“Those that’ll tell don’t know, and those who know won’t tell.”
One of the film’s most memorable montages involves Bed-Stuy residents finding any way they can to stay cool — be it via a cold shower, a couple frosty brews, or a headfirst plunge into a bucket of ice water. Two locals, Punchy (Leonard Thomas) and Ahmad (Steve White), even decide to crack open a fire hydrant, much to the enjoyment of the neighborhood youngsters.
The fun comes to a quick halt, however, when the hydrant sprays affluent white motorist Charlie (Frank Vincent). Livid, his clothes and car totally drenched, he demands that officers Ponte (Miguel Sandoval) and Long (Rick Aiello) bring the culprits to justice. By that point, “Moe and Joe Black,” as Charlie derisively calls them, have long since made their getaway. The cops dismiss Charlie’s trivial complaint. Still, they leave the remaining kids with a stern warning not to mess with the hydrant. “If you wanna swim,” growls Long, “go to Coney Island!” (Appropriately, the whole sequence is soundtracked by Steel Pulse’s “Can’t Stand It” and its repeated refrain of “can’t stand the heat.”) We see in this scene how hot weather brings out the bigoted ugliness already lurking through Bed-Stuy. Young people of color can’t even cool off on a hot day without getting in trouble for it.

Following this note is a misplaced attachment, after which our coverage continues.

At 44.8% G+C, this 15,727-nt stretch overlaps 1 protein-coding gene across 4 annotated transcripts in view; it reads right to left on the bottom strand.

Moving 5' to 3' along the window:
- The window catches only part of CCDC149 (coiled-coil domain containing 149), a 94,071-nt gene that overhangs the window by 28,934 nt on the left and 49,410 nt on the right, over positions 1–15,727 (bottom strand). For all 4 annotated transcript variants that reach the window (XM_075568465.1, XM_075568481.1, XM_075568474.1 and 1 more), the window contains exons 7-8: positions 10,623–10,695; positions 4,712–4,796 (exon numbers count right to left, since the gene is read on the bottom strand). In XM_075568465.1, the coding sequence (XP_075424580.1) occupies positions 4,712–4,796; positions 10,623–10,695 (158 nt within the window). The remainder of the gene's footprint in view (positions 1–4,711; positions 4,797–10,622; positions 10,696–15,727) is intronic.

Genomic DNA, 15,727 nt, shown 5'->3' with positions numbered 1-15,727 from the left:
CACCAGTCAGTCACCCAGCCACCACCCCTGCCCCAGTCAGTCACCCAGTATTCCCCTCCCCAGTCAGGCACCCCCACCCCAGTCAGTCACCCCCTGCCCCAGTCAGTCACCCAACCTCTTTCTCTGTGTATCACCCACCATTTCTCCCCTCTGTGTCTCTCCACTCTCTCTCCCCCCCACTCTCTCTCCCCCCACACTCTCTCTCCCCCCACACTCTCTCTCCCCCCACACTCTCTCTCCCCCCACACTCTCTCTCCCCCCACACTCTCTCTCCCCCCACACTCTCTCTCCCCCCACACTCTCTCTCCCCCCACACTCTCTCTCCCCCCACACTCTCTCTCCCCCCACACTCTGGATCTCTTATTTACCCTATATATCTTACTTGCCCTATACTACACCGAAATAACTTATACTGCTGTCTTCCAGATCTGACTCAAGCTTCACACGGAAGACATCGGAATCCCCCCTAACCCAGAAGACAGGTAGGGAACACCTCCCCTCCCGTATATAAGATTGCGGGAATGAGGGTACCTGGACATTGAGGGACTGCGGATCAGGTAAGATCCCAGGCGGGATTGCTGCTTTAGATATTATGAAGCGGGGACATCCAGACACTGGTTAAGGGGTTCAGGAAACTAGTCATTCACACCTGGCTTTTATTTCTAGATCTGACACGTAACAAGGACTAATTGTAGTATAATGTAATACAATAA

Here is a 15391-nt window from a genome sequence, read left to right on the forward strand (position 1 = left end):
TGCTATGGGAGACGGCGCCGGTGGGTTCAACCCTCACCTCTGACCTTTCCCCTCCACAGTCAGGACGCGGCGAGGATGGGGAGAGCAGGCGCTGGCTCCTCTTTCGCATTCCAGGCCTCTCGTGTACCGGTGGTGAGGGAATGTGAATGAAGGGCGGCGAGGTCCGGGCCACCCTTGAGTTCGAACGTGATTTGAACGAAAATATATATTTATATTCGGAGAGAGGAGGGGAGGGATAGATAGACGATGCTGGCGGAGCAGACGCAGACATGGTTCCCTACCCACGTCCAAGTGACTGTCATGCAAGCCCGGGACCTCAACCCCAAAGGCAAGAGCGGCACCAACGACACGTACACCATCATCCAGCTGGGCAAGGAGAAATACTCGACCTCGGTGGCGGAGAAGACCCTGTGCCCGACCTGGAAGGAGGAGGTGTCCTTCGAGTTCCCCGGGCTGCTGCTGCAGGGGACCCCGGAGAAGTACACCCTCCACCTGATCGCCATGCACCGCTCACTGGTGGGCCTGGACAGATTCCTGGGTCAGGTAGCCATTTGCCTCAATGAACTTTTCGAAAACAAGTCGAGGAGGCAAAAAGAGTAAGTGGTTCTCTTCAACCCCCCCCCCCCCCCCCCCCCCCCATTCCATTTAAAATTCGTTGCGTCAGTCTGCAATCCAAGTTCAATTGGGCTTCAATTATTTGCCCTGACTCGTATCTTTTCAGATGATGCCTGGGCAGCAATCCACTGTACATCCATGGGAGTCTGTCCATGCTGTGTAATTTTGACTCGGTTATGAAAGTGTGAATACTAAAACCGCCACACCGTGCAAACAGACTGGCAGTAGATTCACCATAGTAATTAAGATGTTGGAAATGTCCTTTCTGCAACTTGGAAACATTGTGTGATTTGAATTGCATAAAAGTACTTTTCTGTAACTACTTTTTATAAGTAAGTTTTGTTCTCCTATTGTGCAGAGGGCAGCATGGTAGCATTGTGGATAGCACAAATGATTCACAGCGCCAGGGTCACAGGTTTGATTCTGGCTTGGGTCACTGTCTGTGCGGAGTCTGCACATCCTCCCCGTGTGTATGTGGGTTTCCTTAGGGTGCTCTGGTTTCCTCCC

“Where the f— you gonna get a boat?”
The heat also impacts a trio of street-corner philosophers who watch the neighborhood from their conveniently-located perch. The bright, blinding red of the building behind them makes ML’s (Paul Benjamin) comments on global warming all the more poignant. “Well, gentlemen,” he somberly tells his buddies Sweet Dick Willie (Robin Harris) and Coconut Sid (Frankie Faison), “if this hot weather continues, it’s going to melt the polar caps and the whole wide world. And all the parts that ain’t water already will surely be flooded.”